Wednesday, August 14, 2013

Type checking in Python

Python's value has a type, however a variable can be assigned to any typed value.
>>> a = A()
>>> a is A
False
>>> id(a)
3567120
>>> id(A)
2377856

>>> id(type(a))
2377856

>>> type(a) is A
True

>>> a.__class__ is A
True

>>> isinstance(a, A)
True


Equalities

It seems to be simple to compare two values: 1 == 1 or 2 == 3? However, when a variable is assigned to a value, it's a little bit more complicated: x = 3, y = 3, x == y? The different type of data can represent the same value: 1.0 == 0?

Lisp

> (= 1.0 1)
T

> (eql 1.0 1)
NIL

> (eql (cons 'a nil) (cons 'a nil)
NIL

> (setf x (cons 'a nil))
> (eql x x)
T

> (equal x (cons 'a nil))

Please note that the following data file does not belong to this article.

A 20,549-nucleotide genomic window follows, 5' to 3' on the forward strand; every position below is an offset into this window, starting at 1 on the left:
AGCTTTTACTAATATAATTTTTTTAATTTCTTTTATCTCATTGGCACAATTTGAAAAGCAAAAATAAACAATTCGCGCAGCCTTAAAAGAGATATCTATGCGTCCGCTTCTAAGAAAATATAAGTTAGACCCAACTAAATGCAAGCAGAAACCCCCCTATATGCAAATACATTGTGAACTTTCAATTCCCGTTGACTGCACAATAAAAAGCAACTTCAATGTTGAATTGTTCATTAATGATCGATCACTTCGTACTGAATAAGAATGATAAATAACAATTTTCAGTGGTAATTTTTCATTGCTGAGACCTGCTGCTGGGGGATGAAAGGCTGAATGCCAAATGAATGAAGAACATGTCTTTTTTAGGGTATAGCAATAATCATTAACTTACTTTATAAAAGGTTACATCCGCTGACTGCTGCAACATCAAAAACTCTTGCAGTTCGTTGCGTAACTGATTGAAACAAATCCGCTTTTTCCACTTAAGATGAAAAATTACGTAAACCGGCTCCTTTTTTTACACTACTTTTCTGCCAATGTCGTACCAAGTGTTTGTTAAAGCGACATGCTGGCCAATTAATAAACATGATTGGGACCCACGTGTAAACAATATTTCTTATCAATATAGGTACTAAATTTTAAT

T


C/C++

int x = 10;
int y = 20;

x == y // equal in Lisp
&x == &y // eql in Lisp
10 == 20 // = in Lisp


Python

>>> x = 10
>>> id(x)
1764365084

>>> y = 10
>>> id(y)
1764365084

>>> x is y // eql in LISP
True

>>> x == y // equal in LISP
True

>>> a = [1,2,3]
>>> a == [1,2,3]
True

>>> a is [1,2,3]
False

>>> id(a)
4359792
>>> id([1,2,3])
4225424


Merge two lists in Python

When you merge two lists with Python, you can use the overloaded '+' operator.
a = [1,2,3]
b = [2,3,4]

>>> a + b
[1, 2, 3, 2, 3, 4]

However, when you don't want the duplicate values, you need to use set. '+' operator is not supported in a set, so use union() method.
>>> set(a).union(b)
set([1, 2, 3, 4])

You can convert a set to list with list() method.
>>> list(set(a).union(b))
[1, 2, 3, 4]

Refer to set in python document.